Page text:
Urinary and fecal incontinence, as well as other pelvic floor disorders, could have roots in infection, inflammation or damage to the supporting muscles in the pelvic area. Even asymptomatic infections can take a toll on these muscles. Also, urinal examination followed by inflammatory tests can help diagnose such issues.

Besides, bodily changes like menopause trigger hormonal fluctuations, which can intensify the weakening of pelvic floor muscles and escalate PFD symptoms. Accounting for these factors can lead to more effective PFD management.

Circulatory Issues

Last to our discussion table are circulatory issues. Just like any other body tissues, pelvic floor muscles need a healthy blood supply for optimal function. Chronic diseases, obesity, or aging may lead to poor circulation, which can negatively affects musles.

woman with pelvic floor dysfunction

Symptoms and Signs of Pelvic Floor Dysfunction in Women

Let’s investigate deeper into the two major symptoms of pelvic floor dysfunction: urinary incontinence and pelvic pain. Even though common, they’re often overlooked or accepted as normal consequences of childbirth or aging. They are not, but do signify the weakening of your pelvic muscles and should be addressed.

Urinary Incontinence

What does it feel like to be unable to control your bladder? It’s not something you ought to accept as part and parcel of life. Urinary incontinence, essentially, results from weakened pelvic muscles that fail to provide sufficient support and control to your bladder. This lack of control can lead to minor leakage or full bladder losses.

Pelvic Pain

Moving on to another significant aspect of pelvic floor dysfunction – pelvic pain. It’s a noted indicator for both genders, often correlated with weak, overactive pelvic floor muscles. Pelvic pain may manifest during sex, urination, or bowel movements. It’s prevalent but not normal and can be effectively treated.

Diagnosing Pelvic Floor Dysfunction

Specialists called urogynecologists can help with more severe or persistent cases. These professionals specialize in women’s pelvic floor disorders. The diagnosis isn’t as daunting as it seems.

They will likely ask about your history and perform an internal exam evaluating for specific signs such as trigger points, bulges, spasms, or muscle weakness in your vagina and rectum. Depending on your symptoms, you may take special tests to judge how well you can empty your bladder and bowel.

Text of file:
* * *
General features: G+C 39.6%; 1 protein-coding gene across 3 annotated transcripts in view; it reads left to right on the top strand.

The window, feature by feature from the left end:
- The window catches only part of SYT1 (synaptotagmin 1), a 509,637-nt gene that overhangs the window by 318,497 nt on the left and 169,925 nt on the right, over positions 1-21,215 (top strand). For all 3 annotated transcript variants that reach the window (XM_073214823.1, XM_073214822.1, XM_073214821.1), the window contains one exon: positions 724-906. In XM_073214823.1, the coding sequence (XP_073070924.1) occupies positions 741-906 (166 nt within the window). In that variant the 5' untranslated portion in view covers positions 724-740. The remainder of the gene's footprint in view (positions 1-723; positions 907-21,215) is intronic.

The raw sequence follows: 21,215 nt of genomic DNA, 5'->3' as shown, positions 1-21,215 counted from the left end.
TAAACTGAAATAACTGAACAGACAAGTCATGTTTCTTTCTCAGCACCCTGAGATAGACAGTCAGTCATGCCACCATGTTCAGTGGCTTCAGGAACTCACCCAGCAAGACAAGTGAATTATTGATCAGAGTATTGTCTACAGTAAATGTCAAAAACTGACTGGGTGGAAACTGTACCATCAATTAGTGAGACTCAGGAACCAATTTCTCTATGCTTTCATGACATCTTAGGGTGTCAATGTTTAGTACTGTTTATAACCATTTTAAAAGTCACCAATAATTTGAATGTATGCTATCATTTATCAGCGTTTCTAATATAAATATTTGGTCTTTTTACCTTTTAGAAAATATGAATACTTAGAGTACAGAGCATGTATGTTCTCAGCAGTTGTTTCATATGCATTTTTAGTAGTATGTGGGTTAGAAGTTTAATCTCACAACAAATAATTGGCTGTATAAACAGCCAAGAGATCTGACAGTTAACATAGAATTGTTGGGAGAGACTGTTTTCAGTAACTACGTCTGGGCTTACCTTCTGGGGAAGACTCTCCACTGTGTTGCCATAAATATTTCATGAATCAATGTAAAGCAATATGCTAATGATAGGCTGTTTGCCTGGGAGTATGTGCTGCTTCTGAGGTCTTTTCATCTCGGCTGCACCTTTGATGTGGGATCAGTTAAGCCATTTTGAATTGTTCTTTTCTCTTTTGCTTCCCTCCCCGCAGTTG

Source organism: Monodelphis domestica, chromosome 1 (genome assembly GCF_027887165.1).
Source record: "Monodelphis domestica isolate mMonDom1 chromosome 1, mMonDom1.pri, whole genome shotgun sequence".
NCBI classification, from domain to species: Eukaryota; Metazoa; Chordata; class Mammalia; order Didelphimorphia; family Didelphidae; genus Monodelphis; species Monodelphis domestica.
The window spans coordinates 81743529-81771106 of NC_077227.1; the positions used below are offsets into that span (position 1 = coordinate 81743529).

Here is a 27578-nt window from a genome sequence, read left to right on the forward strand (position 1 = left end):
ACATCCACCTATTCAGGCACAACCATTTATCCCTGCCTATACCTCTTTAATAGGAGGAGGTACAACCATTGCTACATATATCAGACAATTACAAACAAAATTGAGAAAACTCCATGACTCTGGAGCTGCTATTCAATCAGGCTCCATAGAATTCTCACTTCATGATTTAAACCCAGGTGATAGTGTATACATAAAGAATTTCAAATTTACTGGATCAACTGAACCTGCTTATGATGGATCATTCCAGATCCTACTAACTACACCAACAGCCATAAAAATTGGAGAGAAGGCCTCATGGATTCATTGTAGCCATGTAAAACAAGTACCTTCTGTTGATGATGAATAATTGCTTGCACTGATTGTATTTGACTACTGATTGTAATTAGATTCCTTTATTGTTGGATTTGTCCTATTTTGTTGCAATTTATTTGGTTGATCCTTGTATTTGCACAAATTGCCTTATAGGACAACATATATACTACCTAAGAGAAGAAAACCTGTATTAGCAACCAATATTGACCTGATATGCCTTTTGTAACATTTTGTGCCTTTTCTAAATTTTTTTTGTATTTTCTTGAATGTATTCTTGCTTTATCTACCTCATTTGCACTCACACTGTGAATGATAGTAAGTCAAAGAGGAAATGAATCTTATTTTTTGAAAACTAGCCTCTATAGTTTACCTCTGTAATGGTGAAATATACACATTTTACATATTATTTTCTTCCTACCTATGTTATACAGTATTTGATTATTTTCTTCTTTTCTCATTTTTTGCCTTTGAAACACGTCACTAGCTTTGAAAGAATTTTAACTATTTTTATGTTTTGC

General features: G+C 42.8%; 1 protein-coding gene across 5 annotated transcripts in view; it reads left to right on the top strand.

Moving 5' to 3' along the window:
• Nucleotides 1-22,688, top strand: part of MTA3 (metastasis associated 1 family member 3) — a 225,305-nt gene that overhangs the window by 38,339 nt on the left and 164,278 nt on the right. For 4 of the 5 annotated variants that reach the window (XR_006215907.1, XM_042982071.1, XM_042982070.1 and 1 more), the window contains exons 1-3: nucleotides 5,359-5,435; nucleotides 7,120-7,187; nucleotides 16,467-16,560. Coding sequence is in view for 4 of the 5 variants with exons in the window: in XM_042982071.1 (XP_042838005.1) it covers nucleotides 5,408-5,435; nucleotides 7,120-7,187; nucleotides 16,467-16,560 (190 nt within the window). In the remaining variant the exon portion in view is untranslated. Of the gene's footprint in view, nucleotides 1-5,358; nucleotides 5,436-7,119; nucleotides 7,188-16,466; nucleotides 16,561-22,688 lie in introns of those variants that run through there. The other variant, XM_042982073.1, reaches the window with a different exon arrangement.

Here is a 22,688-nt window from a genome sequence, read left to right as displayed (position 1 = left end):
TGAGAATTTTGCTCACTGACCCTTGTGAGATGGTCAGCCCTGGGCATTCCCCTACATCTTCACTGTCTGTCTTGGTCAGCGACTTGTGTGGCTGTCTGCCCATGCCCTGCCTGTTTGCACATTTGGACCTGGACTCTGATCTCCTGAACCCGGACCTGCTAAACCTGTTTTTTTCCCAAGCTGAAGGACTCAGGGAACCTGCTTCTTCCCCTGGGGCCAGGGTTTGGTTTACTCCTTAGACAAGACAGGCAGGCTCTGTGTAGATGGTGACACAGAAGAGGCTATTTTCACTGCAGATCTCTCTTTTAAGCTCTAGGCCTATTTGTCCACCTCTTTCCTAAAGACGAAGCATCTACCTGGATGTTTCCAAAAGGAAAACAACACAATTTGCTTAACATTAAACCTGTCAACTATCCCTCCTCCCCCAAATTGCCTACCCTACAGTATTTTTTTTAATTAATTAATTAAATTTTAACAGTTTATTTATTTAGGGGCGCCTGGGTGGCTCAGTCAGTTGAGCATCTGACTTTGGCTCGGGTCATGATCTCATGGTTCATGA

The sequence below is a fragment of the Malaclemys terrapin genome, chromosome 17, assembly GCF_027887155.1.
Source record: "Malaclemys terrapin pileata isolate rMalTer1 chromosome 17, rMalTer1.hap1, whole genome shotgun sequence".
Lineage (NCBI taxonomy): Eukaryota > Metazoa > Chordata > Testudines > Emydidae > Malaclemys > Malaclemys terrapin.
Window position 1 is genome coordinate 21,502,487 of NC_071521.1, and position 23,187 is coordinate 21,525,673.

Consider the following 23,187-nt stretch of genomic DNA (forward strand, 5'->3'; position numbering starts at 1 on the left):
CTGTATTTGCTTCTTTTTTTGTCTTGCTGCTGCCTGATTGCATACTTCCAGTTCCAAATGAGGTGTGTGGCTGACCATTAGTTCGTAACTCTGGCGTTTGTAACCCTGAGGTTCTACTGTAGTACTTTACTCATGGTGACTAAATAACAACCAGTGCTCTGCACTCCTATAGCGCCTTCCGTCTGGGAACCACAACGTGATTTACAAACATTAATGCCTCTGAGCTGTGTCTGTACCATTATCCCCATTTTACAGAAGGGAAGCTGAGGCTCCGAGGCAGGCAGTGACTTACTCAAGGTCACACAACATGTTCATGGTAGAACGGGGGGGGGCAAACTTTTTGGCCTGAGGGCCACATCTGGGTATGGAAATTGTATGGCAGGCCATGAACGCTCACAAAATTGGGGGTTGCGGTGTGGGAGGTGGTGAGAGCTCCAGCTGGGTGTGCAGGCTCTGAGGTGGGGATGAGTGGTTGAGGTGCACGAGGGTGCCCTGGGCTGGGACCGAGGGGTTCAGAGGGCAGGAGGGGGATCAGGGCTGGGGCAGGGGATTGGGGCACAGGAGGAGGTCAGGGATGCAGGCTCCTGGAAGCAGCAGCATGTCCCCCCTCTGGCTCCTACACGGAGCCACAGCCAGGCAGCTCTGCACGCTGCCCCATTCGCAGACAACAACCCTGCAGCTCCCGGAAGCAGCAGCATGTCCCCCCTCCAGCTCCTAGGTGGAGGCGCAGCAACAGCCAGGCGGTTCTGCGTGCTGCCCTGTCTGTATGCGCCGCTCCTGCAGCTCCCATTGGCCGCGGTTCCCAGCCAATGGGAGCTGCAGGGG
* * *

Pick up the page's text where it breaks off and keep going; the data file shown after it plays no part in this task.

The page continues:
One such diagnostic technique is a defecating proctogram. It’s simpler than it sounds. This procedure involves administering an enema of a thick liquid that’s detectable by X-ray. The X-ray video records your pelvic floor muscles’ movement and the rectum’s motion as you try to void the liquid. Healthy pelvic floor muscles relax during this process, allowing the rectum to straighten and pass the liquid. A defecating proctogram helps determine if the pelvic floor muscles aren’t appropriately relaxing, preventing the passage of the liquid.

Treatment Options for Pelvic Floor Dysfunction in Women

Now that you understand the role that healthcare facilities and urogynecologists play in assessing, diagnosing, and helping to manage pelvic floor disorders, let’s talk about the next stage in the process – the treatment options.


This can often include simple adjustments such as turning to a nutrient dense diet, drinking an adequate amount of fluids, and ensuring ease of bowel movements. These changes can make everyday life much more comfortable and manage pelvic floor dysfunction symptoms.


External and internal massages, through therapies like Thiele Stripping, can help stabilize your pelvis, acting as a foundational solution before other treatments. These techniques might sound exotic, but both methods have a common purpose: to relax your pelvic floor, providing eventual relief from pelvic pain.

Pelvic Floor Physical Therapy

Pelvic Floor Physical Therapy is another common and effective technique. This usually involves specific exercises such as the Kegel exercises aimed to target and strengthen the pelvic floor muscles that help control urine and bowel movements.


Biofeedback is an innovative technique that uses electrical stimulation and ultrasound therapy to improve rectal sensation and muscle contraction. This treatment option helps in pain relief and managing symptoms of pelvic floor dysfunction in an efficient way.


Ultrasound Therapy may also have a role in treating some pelvic floor dysfunction issues. It’s a noninvasive method that uses sound waves to visualize and target afflicted areas within the pelvic region, making it easier to diagnose and treat.

Electrical Stimulation

Another noninvasive method is the Electrical Neural Stimulation (TENS). This treatment option stimulates the pelvic floor muscles, improving their strength over time and generally enhancing pelvic function.


Conventional medical treatment, such as using daily laxatives under the guidance of a healthcare provider, can ease bowel movements, treating constipation – a usual indicator of pelvic floor dysfunction.

Surgical Interventions

In severe or resistant cases, surgical intervention might be the best solution. Procedures like rectal and multiorgan prolapse repairs are usually done using minimally invasive techniques that reduce scarring, complications, and speed up recovery time. Noticeably, surgeons in top institutions have been using robotic technology that allows improved visibility and precision in these procedures.


So you’ve learned about the range of treatment options for pelvic floor dysfunction. From self-care practices like diet changes and – to more advanced techniques like massage therapies and biofeedback, there’s a solution for every severity level. Remember, the key is to consult with your healthcare provider for severe issues.  Whether it’s ultrasound therapy, electrical stimulation, or even surgical interventions with cutting-edge robotic technology, you’re not alone in this journey. Pelvic floor dysfunction may be a challenge, but with the right approach, it’s one you can overcome.


Peinado-Molina, R.A., Hernández-Martínez, A., Martínez-Vázquez, S. et al. Pelvic floor dysfunction: prevalence and associated factors. BMC Public Health 23, 2005 (2023).